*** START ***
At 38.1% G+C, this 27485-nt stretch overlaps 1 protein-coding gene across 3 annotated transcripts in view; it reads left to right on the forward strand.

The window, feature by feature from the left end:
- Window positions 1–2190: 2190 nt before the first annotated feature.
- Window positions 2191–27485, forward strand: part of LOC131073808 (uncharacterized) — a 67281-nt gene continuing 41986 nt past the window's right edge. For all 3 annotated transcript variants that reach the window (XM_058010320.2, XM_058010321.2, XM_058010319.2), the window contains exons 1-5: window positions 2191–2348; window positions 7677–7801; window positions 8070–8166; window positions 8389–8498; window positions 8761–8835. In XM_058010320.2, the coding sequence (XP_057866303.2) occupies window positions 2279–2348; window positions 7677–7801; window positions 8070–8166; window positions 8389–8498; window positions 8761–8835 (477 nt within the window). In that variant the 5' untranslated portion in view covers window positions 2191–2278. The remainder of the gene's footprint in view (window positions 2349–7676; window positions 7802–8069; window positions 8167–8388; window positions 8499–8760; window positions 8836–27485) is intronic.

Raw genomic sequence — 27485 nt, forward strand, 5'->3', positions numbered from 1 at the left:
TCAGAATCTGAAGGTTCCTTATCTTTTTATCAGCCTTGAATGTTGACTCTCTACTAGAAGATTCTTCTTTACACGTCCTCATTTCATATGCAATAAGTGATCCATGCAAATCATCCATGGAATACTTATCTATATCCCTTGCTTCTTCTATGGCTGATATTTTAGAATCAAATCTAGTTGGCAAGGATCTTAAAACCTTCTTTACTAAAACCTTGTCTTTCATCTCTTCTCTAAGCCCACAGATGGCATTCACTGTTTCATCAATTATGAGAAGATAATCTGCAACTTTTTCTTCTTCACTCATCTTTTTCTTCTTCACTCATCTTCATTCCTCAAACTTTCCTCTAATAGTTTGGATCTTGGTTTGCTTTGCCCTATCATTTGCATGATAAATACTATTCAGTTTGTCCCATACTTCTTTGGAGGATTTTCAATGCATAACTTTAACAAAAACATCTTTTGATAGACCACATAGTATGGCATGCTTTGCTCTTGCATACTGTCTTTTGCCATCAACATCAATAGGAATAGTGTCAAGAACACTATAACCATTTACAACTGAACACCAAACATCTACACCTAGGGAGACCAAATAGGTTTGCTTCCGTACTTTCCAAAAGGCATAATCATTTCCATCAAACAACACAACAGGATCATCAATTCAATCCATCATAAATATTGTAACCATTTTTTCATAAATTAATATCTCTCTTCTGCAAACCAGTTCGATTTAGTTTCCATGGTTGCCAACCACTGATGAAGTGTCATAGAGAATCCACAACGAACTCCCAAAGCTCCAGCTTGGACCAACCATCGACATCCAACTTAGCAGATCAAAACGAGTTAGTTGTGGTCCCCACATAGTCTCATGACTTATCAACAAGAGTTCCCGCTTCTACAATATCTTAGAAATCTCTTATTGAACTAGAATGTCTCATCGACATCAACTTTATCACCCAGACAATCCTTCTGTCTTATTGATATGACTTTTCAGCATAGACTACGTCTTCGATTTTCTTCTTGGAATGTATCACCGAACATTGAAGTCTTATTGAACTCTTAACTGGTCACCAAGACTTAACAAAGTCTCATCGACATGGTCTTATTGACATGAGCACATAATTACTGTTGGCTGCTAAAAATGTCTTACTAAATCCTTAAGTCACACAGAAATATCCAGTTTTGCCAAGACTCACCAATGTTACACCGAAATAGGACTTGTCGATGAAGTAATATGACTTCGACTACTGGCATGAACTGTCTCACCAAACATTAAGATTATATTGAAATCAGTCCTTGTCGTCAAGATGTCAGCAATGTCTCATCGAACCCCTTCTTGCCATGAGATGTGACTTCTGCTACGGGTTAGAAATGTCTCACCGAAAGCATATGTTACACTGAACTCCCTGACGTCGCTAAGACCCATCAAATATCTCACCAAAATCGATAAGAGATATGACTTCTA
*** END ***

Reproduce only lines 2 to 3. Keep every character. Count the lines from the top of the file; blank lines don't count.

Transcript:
The window, feature by feature from the left end:
- Window positions 1–2190: 2190 nt before the first annotated feature.